Are Skin Tags Dangerous?

Nothin but skin

Recently I had a middle-aged male patient come to me worried that he had cancer-causing growths under his arms and on his neck. Turns out all he had were harmless skin tags.

A skin tag is a benign growth of skin cells. They tend to form in areas where the skin creases such as your neck, breasts, armpits, and groin area. Although close to half the population has skin tags, they’re more common among certain groups: women, particularly during pregnancy, the elderly, and overweight or obese individuals. Skin tags tend to run in families, so if your grandmother and mother has them, chances are good you will too.

A typical skin tag (or acrochordon) is small, oval or round, and hangs off the skin. Skin tags are not dangerous, and they are not a sign of early skin cancer. Indeed, since they’re benign, there’s is no medical need to remove them.

However, if you don’t like the way skin tags look, or find them bothersome, then you can have them removed by your dermatologist. He or she can remove a skin tag by snipping it off with a scalpel or scissors, by freezing it off with cryosurgery, or by burning it off with electrosurgery (using an electric current). The entire procedure takes only a few minutes, is virtually painless, and typically heals with 24 hours.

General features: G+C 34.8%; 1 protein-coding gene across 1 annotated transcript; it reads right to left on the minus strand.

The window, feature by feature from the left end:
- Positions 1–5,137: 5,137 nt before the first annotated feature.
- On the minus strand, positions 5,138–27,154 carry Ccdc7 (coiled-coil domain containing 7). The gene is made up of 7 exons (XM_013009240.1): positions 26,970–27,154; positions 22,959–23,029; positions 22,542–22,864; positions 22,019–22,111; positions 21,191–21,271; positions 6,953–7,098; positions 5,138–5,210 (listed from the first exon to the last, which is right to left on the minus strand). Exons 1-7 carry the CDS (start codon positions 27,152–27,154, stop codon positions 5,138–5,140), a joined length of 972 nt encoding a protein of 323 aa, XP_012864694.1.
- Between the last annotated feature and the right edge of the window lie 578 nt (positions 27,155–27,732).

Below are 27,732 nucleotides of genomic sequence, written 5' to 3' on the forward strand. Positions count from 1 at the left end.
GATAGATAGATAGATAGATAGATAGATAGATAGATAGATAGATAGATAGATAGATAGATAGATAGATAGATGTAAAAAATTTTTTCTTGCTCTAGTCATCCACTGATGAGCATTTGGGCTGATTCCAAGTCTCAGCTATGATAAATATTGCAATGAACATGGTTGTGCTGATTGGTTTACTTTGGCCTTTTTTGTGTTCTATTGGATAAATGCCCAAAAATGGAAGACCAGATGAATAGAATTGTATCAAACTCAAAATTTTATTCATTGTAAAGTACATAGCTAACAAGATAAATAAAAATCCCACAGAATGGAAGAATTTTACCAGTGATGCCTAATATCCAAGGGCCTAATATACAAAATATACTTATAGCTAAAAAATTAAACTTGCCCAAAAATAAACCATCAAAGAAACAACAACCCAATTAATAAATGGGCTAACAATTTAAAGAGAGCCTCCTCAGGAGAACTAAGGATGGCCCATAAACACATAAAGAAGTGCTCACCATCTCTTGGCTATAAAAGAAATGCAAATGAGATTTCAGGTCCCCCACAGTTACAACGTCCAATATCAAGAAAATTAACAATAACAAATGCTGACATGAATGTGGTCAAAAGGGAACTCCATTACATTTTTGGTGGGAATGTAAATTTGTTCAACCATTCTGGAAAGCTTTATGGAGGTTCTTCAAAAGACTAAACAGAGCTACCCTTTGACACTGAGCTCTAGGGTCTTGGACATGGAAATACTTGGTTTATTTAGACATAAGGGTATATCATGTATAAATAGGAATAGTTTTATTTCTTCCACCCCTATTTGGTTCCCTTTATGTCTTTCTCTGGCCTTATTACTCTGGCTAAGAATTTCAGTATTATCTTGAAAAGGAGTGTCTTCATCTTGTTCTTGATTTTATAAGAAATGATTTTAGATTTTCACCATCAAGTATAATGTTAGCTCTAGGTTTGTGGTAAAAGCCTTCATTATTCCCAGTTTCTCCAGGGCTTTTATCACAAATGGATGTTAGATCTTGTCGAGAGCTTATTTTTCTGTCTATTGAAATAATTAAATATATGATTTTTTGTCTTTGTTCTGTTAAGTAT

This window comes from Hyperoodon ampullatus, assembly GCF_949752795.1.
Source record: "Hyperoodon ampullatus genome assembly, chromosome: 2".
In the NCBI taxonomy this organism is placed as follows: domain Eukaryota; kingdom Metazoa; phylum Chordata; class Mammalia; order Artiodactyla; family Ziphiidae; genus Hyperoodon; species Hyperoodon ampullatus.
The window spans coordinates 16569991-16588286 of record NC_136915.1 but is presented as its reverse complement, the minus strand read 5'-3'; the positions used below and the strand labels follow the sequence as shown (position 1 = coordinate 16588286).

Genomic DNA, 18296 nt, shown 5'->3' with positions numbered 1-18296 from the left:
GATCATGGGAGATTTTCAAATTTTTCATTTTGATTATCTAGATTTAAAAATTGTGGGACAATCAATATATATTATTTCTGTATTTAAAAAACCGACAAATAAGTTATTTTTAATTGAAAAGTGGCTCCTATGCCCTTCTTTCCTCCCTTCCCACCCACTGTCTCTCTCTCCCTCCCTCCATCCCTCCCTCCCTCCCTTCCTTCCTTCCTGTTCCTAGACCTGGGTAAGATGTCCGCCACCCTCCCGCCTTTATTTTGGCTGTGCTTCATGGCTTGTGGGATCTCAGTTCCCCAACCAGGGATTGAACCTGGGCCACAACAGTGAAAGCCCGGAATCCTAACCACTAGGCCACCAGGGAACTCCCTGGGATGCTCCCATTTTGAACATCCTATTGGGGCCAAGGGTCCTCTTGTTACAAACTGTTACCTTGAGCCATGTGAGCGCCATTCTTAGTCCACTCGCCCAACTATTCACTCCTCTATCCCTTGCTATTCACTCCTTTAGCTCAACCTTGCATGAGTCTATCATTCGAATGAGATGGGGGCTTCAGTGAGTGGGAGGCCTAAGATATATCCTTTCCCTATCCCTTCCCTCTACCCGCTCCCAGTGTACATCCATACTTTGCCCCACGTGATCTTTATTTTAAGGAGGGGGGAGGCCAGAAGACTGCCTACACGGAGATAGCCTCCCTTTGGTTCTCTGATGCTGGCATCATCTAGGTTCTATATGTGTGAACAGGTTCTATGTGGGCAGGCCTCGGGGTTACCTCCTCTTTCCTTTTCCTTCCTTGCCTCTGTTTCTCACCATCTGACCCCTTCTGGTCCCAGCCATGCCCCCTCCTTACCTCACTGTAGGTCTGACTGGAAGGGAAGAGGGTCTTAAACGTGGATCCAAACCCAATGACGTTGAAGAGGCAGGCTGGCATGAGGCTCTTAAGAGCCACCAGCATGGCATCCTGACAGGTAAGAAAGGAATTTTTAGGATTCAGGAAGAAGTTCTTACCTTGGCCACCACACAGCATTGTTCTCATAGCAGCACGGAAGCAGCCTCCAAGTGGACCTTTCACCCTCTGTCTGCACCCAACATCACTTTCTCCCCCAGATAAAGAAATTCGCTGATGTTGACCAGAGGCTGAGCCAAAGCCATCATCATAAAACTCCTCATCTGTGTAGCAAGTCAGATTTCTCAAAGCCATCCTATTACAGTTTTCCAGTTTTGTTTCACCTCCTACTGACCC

Photo credit: FCC, Kevin Dooley

Can Dandruff Cause Hair Loss?

Hole BioPic 05 F

Dandruff cannot cause hair loss.

While claims abound that dandruff causes hair loss and balding, there is no scientific evidence that it does. Though unsightly, dandruff is normal. Almost everyone experiences it at some point in his or her life, though it afflicts men more often. (For more on that, check out a recent post of mine titled, “The Truth About Men and Dandruff.“)

If you have dandruff and are experiencing patchy hair loss, then it could be any number of other hair loss diseases, including male pattern hair loss or alopecia aerata. See your dermatologist who can help you.

Photo credit: FCC, Carolyn P. Speranza

10 Tips to Get The Most From Your Dermatology Visit

Having a high quality doctor’s visit takes effort on my part and on yours. Here are 10 tips to get the most out of your next dermatology visit with me or any other dermatologist.

1. Write down all the questions you have and things you want to discuss with me. Be sure to list any spots you’d like me to check or any moles that have changed. Have a loved one lightly mark spots on your skin they are concerned about.

2. Know your family history: Has anyone in your family had skin cancer? What type? Patients often have no idea if their parents have had melanoma. It matters. If possible, ask before seeing me.

3. Know your history well: Have you had skin cancer? What type? If you have had melanoma, then bring the detailed information about your cancer. Your prognosis depends on how serious the melanoma was, that is its stage, 1-4. You need to know how it was treated, if it had spread, and how deep it was. The answers to these questions determines the risk of your melanoma returning.